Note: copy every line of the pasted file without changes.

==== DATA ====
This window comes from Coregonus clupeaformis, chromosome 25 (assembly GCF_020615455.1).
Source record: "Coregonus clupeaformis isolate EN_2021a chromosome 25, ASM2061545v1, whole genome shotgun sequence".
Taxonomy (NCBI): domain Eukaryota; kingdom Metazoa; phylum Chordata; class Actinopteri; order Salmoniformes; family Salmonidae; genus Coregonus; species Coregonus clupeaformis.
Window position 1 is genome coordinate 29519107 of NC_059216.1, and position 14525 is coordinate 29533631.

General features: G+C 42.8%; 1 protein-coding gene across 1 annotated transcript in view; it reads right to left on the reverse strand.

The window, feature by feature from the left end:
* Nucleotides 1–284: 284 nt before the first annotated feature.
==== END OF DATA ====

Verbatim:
This window comes from Coregonus clupeaformis, chromosome 25 (assembly GCF_020615455.1).
Source record: "Coregonus clupeaformis isolate EN_2021a chromosome 25, ASM2061545v1, whole genome shotgun sequence".
Taxonomy (NCBI): domain Eukaryota; kingdom Metazoa; phylum Chordata; class Actinopteri; order Salmoniformes; family Salmonidae; genus Coregonus; species Coregonus clupeaformis.
Window position 1 is genome coordinate 29519107 of NC_059216.1, and position 14525 is coordinate 29533631.

General features: G+C 42.8%; 1 protein-coding gene across 1 annotated transcript in view; it reads right to left on the reverse strand.

The window, feature by feature from the left end:
* Nucleotides 1–284: 284 nt before the first annotated feature.